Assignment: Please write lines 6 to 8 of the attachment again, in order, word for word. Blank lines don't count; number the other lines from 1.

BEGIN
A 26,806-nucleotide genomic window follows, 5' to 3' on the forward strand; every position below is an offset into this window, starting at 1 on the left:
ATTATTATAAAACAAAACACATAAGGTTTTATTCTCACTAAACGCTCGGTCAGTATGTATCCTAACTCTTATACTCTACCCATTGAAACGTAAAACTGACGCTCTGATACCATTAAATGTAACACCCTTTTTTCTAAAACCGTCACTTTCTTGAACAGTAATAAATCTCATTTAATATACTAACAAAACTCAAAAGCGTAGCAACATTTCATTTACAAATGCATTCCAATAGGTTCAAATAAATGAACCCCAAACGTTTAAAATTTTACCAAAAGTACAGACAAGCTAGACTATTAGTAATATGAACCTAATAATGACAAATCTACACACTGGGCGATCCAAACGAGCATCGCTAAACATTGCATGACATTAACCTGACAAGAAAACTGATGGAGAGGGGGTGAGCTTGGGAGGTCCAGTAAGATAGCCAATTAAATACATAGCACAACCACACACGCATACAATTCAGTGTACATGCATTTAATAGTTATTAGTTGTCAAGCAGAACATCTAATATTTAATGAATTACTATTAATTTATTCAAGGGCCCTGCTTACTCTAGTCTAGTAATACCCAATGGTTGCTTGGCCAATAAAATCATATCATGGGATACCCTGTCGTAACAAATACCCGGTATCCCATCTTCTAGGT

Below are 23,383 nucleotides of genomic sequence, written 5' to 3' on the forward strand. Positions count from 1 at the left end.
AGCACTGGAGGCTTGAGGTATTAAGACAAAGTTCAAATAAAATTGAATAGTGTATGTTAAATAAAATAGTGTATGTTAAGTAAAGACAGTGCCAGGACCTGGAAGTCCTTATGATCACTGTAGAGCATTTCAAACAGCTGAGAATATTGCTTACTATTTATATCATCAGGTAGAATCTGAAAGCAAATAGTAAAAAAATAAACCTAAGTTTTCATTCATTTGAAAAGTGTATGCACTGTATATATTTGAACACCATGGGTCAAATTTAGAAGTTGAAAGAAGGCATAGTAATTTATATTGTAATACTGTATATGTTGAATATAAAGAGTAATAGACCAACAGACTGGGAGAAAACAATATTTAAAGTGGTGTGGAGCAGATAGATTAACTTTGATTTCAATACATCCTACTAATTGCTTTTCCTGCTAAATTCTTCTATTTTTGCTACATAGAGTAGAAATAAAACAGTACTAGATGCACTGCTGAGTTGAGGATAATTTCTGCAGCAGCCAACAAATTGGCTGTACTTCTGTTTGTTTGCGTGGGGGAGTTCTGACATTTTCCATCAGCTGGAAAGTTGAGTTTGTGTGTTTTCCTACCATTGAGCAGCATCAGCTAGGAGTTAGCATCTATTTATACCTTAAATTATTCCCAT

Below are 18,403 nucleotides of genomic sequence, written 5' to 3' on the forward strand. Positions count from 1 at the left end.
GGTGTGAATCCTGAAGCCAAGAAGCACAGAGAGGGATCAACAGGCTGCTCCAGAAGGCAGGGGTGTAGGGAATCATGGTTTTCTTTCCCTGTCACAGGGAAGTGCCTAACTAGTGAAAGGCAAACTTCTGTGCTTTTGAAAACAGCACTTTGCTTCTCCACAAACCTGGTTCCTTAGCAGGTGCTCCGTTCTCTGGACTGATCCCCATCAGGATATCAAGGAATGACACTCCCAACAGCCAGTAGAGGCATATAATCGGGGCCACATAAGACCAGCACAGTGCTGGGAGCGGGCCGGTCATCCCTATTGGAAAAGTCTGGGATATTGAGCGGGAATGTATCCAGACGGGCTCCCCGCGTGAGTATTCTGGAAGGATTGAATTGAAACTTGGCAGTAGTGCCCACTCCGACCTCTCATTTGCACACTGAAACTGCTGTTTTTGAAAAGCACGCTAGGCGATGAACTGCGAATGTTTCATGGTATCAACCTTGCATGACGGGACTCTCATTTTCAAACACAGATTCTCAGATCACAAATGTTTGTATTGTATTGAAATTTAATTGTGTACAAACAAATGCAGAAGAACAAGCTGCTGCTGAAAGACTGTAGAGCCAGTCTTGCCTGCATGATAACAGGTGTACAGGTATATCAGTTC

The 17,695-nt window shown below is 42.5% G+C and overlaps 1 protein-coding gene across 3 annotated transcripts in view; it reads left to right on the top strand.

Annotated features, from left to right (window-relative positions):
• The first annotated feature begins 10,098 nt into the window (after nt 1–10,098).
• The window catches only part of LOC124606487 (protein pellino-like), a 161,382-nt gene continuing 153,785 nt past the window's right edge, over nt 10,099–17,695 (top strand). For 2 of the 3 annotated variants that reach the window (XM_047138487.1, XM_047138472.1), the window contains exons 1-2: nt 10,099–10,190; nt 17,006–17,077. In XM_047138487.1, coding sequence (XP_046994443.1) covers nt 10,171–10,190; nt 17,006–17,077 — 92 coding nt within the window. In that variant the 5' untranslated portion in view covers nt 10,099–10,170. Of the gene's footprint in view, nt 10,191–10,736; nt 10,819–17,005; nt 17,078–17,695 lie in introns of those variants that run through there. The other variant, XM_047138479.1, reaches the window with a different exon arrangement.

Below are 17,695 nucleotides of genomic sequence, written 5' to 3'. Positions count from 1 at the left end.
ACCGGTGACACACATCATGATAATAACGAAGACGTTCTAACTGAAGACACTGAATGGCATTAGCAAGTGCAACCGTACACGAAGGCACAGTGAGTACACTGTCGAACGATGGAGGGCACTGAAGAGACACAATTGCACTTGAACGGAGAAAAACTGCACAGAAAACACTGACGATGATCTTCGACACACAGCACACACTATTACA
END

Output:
GGTGTGAATCCTGAAGCCAAGAAGCACAGAGAGGGATCAACAGGCTGCTCCAGAAGGCAGGGGTGTAGGGAATCATGGTTTTCTTTCCCTGTCACAGGGAAGTGCCTAACTAGTGAAAGGCAAACTTCTGTGCTTTTGAAAACAGCACTTTGCTTCTCCACAAACCTGGTTCCTTAGCAGGTGCTCCGTTCTCTGGACTGATCCCCATCAGGATATCAAGGAATGACACTCCCAACAGCCAGTAGAGGCATATAATCGGGGCCACATAAGACCAGCACAGTGCTGGGAGCGGGCCGGTCATCCCTATTGGAAAAGTCTGGGATATTGAGCGGGAATGTATCCAGACGGGCTCCCCGCGTGAGTATTCTGGAAGGATTGAATTGAAACTTGGCAGTAGTGCCCACTCCGACCTCTCATTTGCACACTGAAACTGCTGTTTTTGAAAAGCACGCTAGGCGATGAACTGCGAATGTTTCATGGTATCAACCTTGCATGACGGGACTCTCATTTTCAAACACAGATTCTCAGATCACAAATGTTTGTATTGTATTGAAATTTAATTGTGTACAAACAAATGCAGAAGAACAAGCTGCTGCTGAAAGACTGTAGAGCCAGTCTTGCCTGCATGATAACAGGTGTACAGGTATATCAGTTC

The 17,695-nt window shown below is 42.5% G+C and overlaps 1 protein-coding gene across 3 annotated transcripts in view; it reads left to right on the top strand.

Annotated features, from left to right (window-relative positions):